The Liturgy Office has recently received a number of questions concerning the use of secular music at funerals, including songs that have a particularly cultural, but not overtly religious, significance for the community. It is often the case that family and friends of the deceased wish to include secular songs or instrumental works within Christian funerals. Even when such works have special meaning to the deceased or the mourners, they still may be inappropriate for use in liturgical celebrations when thoughtfully and carefully considered in light of the focus of the Church’s funeral liturgies and the purpose of sacred music. The Order of Christian Funerals indicates that the music selected for funeral rites should express Christ’s Paschal Mystery and a Christian’s participation in that Mystery (30). As well, the texts intended to be sung at the liturgy should be drawn chiefly from Holy Scripture and from liturgical sources (Sacrosanctum concilium, 121). In sum, “music should never be used to memorialize the deceased, but rather to give praise to the Lord, whose Paschal Sacrifice has freed us from the bonds of death” (USCCB, Sing to the Lord, 248).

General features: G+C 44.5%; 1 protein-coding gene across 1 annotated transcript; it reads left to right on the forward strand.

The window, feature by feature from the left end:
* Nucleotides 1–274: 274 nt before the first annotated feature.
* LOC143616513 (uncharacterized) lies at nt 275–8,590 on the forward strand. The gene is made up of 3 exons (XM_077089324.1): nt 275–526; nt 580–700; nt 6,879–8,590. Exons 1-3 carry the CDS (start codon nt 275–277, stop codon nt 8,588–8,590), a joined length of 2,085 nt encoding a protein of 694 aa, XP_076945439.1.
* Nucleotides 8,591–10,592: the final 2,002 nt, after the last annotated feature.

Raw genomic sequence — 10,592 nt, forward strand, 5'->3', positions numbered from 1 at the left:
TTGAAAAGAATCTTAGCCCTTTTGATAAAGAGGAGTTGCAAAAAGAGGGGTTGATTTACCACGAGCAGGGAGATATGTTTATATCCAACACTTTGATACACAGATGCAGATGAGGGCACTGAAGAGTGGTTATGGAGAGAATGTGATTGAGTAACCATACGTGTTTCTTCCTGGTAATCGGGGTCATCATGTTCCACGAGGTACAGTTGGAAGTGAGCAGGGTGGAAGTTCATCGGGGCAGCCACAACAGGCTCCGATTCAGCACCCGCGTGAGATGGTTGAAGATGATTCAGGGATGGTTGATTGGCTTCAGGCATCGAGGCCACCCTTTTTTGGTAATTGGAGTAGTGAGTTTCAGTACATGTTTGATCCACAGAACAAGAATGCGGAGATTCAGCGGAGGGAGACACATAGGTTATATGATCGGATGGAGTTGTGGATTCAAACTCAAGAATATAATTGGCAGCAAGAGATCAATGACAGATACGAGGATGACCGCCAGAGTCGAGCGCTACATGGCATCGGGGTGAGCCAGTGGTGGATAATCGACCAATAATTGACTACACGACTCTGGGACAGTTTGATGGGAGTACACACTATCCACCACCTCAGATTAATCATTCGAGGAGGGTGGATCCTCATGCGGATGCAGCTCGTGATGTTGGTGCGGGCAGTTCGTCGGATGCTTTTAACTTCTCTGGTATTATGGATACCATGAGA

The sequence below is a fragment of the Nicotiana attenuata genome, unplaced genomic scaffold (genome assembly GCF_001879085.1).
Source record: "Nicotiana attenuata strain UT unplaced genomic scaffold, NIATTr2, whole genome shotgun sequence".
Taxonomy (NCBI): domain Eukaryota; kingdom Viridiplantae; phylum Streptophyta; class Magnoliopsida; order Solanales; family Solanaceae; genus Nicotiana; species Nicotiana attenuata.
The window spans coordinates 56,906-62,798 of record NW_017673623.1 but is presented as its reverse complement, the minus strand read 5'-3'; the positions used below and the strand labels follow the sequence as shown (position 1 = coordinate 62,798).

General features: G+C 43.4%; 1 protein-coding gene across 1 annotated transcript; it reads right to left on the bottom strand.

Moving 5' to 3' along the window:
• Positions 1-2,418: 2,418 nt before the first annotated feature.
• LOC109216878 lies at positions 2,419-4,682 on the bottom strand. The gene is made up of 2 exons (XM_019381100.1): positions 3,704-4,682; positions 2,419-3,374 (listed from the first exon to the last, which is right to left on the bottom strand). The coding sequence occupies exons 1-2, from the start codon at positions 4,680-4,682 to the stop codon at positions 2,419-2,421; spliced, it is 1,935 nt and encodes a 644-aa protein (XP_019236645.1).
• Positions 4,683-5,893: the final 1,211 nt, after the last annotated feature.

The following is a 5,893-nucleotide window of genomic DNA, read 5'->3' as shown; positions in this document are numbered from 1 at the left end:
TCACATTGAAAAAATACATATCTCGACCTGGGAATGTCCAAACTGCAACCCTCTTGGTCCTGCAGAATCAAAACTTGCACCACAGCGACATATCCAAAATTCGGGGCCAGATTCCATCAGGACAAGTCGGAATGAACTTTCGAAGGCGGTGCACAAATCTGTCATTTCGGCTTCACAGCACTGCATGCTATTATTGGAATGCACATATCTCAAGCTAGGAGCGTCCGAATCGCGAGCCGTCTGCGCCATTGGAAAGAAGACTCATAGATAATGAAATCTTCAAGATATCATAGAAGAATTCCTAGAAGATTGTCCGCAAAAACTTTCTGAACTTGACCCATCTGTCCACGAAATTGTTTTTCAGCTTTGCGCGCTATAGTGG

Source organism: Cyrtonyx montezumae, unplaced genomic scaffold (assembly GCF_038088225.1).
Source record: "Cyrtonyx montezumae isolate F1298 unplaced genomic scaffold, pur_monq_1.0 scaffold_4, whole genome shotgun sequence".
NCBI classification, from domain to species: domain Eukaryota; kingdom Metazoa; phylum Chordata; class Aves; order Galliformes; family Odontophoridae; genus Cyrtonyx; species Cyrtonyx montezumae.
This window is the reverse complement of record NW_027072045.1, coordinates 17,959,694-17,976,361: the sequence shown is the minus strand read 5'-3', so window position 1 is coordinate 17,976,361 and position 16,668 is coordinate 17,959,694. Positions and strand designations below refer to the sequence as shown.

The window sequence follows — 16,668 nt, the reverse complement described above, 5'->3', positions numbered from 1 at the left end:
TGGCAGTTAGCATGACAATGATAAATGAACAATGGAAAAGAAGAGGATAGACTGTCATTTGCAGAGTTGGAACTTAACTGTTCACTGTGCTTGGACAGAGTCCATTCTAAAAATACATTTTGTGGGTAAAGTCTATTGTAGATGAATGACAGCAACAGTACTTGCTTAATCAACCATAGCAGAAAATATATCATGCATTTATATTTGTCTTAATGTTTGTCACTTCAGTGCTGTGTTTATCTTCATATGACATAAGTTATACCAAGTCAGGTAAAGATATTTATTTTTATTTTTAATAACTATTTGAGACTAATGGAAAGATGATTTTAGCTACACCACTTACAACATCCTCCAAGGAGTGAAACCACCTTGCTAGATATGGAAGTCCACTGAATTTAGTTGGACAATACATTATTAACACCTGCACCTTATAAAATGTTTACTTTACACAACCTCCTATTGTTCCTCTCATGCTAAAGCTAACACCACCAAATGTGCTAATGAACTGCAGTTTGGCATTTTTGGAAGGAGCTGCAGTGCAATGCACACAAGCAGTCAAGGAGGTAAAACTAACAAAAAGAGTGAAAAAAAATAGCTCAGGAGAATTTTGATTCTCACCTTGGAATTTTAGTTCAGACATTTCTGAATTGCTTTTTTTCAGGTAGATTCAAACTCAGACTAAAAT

A request is sometimes also made for the use of pre-recorded music at funeral liturgies. The bishops of the United States have indicated that such music “lacks the authenticity provided by the living liturgical assembly gathered for the Sacred Liturgy” (Sing to the Lord, 93). It is not pre-recorded music, but rather, the “lives of the faithful, their praise, sufferings, prayer, and work [which are to be] united with those of Christ and so acquire a new value” through the celebration of the liturgy (Catechism of the Catholic Church, 1368). For this reason, pre-recorded music should not, as a general norm, be used within the Church’s funeral rites. Alternatively, both secular and pre-recorded music may be played during other times during the period of leave-taking, such as at a repast following the funeral rites.